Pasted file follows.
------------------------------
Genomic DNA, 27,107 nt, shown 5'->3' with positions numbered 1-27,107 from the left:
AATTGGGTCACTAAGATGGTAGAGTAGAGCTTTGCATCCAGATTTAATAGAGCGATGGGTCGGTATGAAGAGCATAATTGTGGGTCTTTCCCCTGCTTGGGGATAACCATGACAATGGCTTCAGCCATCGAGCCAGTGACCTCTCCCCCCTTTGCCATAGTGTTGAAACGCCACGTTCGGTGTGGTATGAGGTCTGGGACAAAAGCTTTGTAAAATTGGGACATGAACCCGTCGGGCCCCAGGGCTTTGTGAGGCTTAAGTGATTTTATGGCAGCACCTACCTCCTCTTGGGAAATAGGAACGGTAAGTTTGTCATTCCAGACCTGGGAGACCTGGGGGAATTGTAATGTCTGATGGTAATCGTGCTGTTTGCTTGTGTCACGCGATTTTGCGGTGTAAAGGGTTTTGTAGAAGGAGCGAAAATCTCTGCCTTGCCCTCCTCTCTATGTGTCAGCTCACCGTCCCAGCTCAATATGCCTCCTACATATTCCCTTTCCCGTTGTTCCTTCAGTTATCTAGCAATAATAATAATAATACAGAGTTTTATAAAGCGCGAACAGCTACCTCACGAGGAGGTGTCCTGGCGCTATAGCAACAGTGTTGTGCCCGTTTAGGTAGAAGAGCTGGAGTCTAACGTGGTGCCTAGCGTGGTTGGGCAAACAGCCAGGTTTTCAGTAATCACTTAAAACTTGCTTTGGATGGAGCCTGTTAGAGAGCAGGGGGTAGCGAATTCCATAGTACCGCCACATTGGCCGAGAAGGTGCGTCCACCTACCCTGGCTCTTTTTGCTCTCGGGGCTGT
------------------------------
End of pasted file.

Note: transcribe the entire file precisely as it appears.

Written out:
Genomic DNA, 27,107 nt, shown 5'->3' with positions numbered 1-27,107 from the left:
AATTGGGTCACTAAGATGGTAGAGTAGAGCTTTGCATCCAGATTTAATAGAGCGATGGGTCGGTATGAAGAGCATAATTGTGGGTCTTTCCCCTGCTTGGGGATAACCATGACAATGGCTTCAGCCATCGAGCCAGTGACCTCTCCCCCCTTTGCCATAGTGTTGAAACGCCACGTTCGGTGTGGTATGAGGTCTGGGACAAAAGCTTTGTAAAATTGGGACATGAACCCGTCGGGCCCCAGGGCTTTGTGAGGCTTAAGTGATTTTATGGCAGCACCTACCTCCTCTTGGGAAATAGGAACGGTAAGTTTGTCATTCCAGACCTGGGAGACCTGGGGGAATTGTAATGTCTGATGGTAATCGTGCTGTTTGCTTGTGTCACGCGATTTTGCGGTGTAAAGGGTTTTGTAGAAGGAGCGAAAATCTCTGCCTTGCCCTCCTCTCTATGTGTCAGCTCACCGTCCCAGCTCAATATGCCTCCTACATATTCCCTTTCCCGTTGTTCCTTCAGTTATCTAGCAATAATAATAATAATACAGAGTTTTATAAAGCGCGAACAGCTACCTCACGAGGAGGTGTCCTGGCGCTATAGCAACAGTGTTGTGCCCGTTTAGGTAGAAGAGCTGGAGTCTAACGTGGTGCCTAGCGTGGTTGGGCAAACAGCCAGGTTTTCAGTAATCACTTAAAACTTGCTTTGGATGGAGCCTGTTAGAGAGCAGGGGGTAGCGAATTCCATAGTACCGCCACATTGGCCGAGAAGGTGCGTCCACCTACCCTGGCTCTTTTTGCTCTCGGGGCTGT